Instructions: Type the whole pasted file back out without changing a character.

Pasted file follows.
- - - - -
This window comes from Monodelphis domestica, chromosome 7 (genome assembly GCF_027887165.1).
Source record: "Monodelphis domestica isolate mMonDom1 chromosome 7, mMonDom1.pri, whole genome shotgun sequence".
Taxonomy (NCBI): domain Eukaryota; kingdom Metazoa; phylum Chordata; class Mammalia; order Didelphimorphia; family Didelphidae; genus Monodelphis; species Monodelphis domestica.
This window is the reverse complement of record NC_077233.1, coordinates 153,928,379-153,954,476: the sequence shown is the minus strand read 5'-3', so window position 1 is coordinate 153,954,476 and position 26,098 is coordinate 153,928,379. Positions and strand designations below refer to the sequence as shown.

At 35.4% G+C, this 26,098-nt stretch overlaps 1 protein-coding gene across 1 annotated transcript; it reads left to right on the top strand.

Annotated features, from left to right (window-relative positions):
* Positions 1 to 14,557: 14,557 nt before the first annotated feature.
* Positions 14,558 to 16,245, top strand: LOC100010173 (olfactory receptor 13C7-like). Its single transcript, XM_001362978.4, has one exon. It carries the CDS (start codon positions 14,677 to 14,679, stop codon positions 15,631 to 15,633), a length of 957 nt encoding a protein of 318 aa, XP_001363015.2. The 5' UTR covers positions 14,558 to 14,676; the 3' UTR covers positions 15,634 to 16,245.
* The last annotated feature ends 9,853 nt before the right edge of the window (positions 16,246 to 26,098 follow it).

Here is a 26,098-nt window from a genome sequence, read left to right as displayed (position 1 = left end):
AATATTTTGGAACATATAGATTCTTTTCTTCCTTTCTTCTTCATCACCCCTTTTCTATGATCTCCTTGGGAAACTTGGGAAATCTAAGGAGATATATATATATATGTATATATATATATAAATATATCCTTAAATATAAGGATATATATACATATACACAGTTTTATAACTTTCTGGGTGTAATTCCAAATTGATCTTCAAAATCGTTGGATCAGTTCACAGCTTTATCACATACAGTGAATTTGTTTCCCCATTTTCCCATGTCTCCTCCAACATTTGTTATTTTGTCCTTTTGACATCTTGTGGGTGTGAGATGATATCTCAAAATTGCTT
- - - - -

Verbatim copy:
This window comes from Monodelphis domestica, chromosome 7 (genome assembly GCF_027887165.1).
Source record: "Monodelphis domestica isolate mMonDom1 chromosome 7, mMonDom1.pri, whole genome shotgun sequence".
Taxonomy (NCBI): domain Eukaryota; kingdom Metazoa; phylum Chordata; class Mammalia; order Didelphimorphia; family Didelphidae; genus Monodelphis; species Monodelphis domestica.
This window is the reverse complement of record NC_077233.1, coordinates 153,928,379-153,954,476: the sequence shown is the minus strand read 5'-3', so window position 1 is coordinate 153,954,476 and position 26,098 is coordinate 153,928,379. Positions and strand designations below refer to the sequence as shown.

At 35.4% G+C, this 26,098-nt stretch overlaps 1 protein-coding gene across 1 annotated transcript; it reads left to right on the top strand.

Annotated features, from left to right (window-relative positions):
* Positions 1 to 14,557: 14,557 nt before the first annotated feature.
* Positions 14,558 to 16,245, top strand: LOC100010173 (olfactory receptor 13C7-like). Its single transcript, XM_001362978.4, has one exon. It carries the CDS (start codon positions 14,677 to 14,679, stop codon positions 15,631 to 15,633), a length of 957 nt encoding a protein of 318 aa, XP_001363015.2. The 5' UTR covers positions 14,558 to 14,676; the 3' UTR covers positions 15,634 to 16,245.
* The last annotated feature ends 9,853 nt before the right edge of the window (positions 16,246 to 26,098 follow it).

Here is a 26,098-nt window from a genome sequence, read left to right as displayed (position 1 = left end):
AATATTTTGGAACATATAGATTCTTTTCTTCCTTTCTTCTTCATCACCCCTTTTCTATGATCTCCTTGGGAAACTTGGGAAATCTAAGGAGATATATATATATATGTATATATATATATAAATATATCCTTAAATATAAGGATATATATACATATACACAGTTTTATAACTTTCTGGGTGTAATTCCAAATTGATCTTCAAAATCGTTGGATCAGTTCACAGCTTTATCACATACAGTGAATTTGTTTCCCCATTTTCCCATGTCTCCTCCAACATTTGTTATTTTGTCCTTTTGACATCTTGTGGGTGTGAGATGATATCTCAAAATTGCTT